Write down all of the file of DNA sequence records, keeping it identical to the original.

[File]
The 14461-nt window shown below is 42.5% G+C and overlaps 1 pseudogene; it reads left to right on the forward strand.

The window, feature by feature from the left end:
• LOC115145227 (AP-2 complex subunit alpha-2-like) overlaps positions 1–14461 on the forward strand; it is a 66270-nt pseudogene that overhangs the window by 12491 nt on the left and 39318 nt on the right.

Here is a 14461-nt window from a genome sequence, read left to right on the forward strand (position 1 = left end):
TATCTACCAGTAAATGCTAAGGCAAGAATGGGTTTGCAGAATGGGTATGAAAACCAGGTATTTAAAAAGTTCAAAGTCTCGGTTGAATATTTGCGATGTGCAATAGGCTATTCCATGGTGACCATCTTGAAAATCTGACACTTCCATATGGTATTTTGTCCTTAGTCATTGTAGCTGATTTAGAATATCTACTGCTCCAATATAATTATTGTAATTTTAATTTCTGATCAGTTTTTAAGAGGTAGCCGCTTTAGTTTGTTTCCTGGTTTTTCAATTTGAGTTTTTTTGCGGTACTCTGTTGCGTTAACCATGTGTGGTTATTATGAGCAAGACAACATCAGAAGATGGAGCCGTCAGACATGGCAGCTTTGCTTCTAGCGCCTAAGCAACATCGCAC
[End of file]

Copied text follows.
The 14461-nt window shown below is 42.5% G+C and overlaps 1 pseudogene; it reads left to right on the forward strand.

The window, feature by feature from the left end:
• LOC115145227 (AP-2 complex subunit alpha-2-like) overlaps positions 1–14461 on the forward strand; it is a 66270-nt pseudogene that overhangs the window by 12491 nt on the left and 39318 nt on the right.

Here is a 14461-nt window from a genome sequence, read left to right on the forward strand (position 1 = left end):
TATCTACCAGTAAATGCTAAGGCAAGAATGGGTTTGCAGAATGGGTATGAAAACCAGGTATTTAAAAAGTTCAAAGTCTCGGTTGAATATTTGCGATGTGCAATAGGCTATTCCATGGTGACCATCTTGAAAATCTGACACTTCCATATGGTATTTTGTCCTTAGTCATTGTAGCTGATTTAGAATATCTACTGCTCCAATATAATTATTGTAATTTTAATTTCTGATCAGTTTTTAAGAGGTAGCCGCTTTAGTTTGTTTCCTGGTTTTTCAATTTGAGTTTTTTTGCGGTACTCTGTTGCGTTAACCATGTGTGGTTATTATGAGCAAGACAACATCAGAAGATGGAGCCGTCAGACATGGCAGCTTTGCTTCTAGCGCCTAAGCAACATCGCAC